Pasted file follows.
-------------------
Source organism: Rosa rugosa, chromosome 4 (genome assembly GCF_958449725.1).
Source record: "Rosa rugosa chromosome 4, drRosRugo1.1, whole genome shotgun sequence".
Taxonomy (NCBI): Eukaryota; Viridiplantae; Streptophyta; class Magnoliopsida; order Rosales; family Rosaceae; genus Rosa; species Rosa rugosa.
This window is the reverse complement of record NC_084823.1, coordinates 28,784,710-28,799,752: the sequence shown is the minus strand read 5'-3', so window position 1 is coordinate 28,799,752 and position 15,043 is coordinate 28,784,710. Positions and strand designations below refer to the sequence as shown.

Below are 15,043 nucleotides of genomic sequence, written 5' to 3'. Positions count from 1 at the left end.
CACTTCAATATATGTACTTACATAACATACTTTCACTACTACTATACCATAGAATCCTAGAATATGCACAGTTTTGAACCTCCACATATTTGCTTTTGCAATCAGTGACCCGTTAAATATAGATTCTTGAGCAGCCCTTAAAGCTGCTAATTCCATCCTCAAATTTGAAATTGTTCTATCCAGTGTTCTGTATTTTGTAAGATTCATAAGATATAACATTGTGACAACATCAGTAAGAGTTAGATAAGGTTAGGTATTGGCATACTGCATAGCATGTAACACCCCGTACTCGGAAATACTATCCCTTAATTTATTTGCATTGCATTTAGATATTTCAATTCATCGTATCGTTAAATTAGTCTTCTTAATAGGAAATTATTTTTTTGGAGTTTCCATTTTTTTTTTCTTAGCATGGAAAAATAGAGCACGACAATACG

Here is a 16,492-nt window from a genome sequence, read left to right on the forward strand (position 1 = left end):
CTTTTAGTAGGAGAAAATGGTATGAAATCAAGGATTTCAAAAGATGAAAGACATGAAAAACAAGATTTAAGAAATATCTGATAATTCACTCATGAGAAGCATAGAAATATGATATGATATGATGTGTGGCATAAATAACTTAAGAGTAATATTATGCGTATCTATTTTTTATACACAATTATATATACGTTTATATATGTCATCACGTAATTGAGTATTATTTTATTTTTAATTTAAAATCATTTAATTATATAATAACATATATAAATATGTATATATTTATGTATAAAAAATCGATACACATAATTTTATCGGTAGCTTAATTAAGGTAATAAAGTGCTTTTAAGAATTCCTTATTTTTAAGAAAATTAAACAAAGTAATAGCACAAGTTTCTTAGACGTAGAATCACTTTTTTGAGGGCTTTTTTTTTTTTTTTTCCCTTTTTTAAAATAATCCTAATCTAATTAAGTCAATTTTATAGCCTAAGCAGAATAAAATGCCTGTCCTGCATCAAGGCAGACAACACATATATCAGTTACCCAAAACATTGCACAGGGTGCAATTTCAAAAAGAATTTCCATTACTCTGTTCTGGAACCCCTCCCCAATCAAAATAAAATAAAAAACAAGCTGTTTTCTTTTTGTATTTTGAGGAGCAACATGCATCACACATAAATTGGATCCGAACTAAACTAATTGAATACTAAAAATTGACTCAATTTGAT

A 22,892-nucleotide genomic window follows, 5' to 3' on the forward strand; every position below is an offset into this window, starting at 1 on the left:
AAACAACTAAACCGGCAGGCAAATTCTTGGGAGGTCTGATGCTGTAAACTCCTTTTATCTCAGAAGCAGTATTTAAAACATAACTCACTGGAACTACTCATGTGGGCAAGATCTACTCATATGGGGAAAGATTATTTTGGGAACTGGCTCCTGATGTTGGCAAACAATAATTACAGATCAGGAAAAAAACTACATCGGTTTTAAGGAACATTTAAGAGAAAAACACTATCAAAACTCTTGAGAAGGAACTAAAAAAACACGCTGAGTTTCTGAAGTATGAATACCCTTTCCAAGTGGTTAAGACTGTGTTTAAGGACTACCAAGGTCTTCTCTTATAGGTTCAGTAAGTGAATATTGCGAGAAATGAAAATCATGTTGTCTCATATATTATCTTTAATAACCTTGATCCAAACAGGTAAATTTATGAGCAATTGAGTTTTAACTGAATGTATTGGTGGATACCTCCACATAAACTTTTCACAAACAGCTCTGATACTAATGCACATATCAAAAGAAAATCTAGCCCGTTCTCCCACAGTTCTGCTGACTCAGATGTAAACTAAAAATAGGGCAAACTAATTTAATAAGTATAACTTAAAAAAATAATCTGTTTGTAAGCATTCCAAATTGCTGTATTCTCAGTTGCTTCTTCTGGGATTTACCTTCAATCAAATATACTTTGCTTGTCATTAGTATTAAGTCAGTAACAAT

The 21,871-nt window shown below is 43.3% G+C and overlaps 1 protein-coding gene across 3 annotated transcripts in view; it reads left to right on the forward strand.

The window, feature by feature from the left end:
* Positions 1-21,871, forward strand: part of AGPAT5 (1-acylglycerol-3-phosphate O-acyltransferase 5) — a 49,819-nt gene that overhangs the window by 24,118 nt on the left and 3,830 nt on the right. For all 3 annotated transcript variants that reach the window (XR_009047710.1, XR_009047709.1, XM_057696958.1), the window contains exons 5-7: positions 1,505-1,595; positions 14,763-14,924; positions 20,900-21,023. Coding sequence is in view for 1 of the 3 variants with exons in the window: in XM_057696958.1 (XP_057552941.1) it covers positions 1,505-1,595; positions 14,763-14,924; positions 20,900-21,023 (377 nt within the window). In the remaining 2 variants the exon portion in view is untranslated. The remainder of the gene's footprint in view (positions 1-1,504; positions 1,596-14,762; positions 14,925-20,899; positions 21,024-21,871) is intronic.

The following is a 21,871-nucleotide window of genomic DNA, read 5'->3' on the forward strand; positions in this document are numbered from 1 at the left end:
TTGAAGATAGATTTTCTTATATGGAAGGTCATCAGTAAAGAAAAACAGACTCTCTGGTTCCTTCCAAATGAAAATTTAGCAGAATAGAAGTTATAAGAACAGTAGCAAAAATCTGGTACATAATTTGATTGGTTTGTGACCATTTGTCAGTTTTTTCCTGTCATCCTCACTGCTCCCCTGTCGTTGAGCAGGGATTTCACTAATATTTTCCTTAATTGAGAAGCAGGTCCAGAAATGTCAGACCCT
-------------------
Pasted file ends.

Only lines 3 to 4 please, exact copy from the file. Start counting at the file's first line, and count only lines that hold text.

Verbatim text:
Taxonomy (NCBI): Eukaryota; Viridiplantae; Streptophyta; class Magnoliopsida; order Rosales; family Rosaceae; genus Rosa; species Rosa rugosa.
This window is the reverse complement of record NC_084823.1, coordinates 28,784,710-28,799,752: the sequence shown is the minus strand read 5'-3', so window position 1 is coordinate 28,799,752 and position 15,043 is coordinate 28,784,710. Positions and strand designations below refer to the sequence as shown.